Commonality, Information and Return/Return Volatility - Volume Relationship
Syracuse University - Whitman School of Management
National Cheng Kung University
AFA 2004 San Diego Meetings
This paper develops a common-factor model to investigate relationships between security returns/return volatility and trading volume. The model generalizes Tauchen and Pitts' (1983) MDH model by capturing possible interactions among securities. In our model, both price changes and trading volume are governed by three kinds of mutually independent variables: common factor variables, latent information variables and idiosyncratic variables. Despite its similarity to Hasbrouck and Seppi's (2001) model in terms of the form, the model extraordinarily allows us to identify the cause of interactions among securities by decomposing factor loadings into constant and random components. Three key implications are reached from our model. First, common factor structures in returns and trading volume stem from information flows. Second, returns' common factors are not related to trading volume's common factors. This implication directly opposes Hasbrouck and Seppi's (2001) assumption. Finally, cross-firm variations of returns and volume respectively rely on underlying latent information flows. The positive relation between return volatility and volume also results only from underlying latent information flows. Thus, common factor structures in returns and trading volume have no additional explanatory power in cross-firm variations and the positive return volatility-volume relationship. We fit the model for intraday data of Dow Jones 30 stocks using the EM algorithm. The results support specifications of our model. The empirical results demonstrate 3-factor structures in returns and trading volume, respectively. All 30 stocks in our sample are governed by at least one common factor. This fact implies that our model outperforms Tauchen and Pitts' (1983) model because their model is a special case of our model without the presence of common factors. We also show that after controlling the effect of information flows, persistence in return variance disappears.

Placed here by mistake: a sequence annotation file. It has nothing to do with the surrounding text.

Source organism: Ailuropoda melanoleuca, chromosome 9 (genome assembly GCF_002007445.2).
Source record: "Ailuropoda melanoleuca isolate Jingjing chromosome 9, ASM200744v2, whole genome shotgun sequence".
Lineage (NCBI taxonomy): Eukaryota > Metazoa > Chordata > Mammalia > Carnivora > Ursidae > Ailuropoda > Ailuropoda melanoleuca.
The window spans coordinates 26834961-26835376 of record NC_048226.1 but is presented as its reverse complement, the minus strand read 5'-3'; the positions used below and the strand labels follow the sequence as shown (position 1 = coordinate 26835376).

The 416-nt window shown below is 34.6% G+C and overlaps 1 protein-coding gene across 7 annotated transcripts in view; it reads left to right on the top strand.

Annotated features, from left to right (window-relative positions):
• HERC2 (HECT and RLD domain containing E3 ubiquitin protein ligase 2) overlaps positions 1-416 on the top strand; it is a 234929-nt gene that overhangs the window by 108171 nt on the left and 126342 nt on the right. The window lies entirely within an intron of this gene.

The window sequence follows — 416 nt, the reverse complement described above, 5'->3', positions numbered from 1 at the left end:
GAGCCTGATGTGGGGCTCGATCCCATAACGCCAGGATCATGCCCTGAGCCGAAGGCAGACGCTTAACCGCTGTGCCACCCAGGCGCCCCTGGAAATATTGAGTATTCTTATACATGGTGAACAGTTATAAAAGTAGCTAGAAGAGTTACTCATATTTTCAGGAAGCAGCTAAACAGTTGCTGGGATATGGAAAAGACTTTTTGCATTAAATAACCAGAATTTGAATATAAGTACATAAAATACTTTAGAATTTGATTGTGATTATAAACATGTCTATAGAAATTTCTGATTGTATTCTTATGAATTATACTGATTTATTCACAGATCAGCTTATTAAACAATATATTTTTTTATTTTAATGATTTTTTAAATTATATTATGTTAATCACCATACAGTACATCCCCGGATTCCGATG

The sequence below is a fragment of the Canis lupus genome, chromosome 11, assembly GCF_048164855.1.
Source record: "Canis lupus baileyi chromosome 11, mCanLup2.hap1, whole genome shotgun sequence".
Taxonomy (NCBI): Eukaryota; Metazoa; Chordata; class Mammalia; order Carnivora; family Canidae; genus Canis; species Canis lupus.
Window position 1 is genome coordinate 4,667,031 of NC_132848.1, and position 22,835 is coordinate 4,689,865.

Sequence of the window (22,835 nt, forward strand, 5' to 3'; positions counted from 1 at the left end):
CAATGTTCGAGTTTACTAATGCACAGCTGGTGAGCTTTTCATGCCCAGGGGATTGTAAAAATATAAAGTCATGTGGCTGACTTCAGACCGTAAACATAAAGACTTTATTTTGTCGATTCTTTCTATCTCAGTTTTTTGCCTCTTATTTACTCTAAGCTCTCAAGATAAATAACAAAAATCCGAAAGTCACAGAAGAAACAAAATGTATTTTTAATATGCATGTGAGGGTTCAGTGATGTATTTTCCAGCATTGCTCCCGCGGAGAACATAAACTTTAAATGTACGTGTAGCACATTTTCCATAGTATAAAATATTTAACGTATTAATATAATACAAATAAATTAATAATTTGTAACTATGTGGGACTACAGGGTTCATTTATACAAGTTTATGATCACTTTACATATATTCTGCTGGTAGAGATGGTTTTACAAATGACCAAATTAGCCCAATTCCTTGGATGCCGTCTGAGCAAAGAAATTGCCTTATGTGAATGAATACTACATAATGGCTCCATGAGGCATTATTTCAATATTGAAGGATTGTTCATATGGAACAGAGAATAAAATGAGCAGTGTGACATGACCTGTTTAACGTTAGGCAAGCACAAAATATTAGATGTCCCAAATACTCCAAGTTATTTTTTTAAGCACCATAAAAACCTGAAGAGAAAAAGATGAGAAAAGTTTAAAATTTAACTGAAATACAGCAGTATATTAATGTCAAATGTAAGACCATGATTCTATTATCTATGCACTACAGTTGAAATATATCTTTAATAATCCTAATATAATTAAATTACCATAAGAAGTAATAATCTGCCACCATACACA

Number of Pages in PDF File: 36
Date posted: December 10, 2003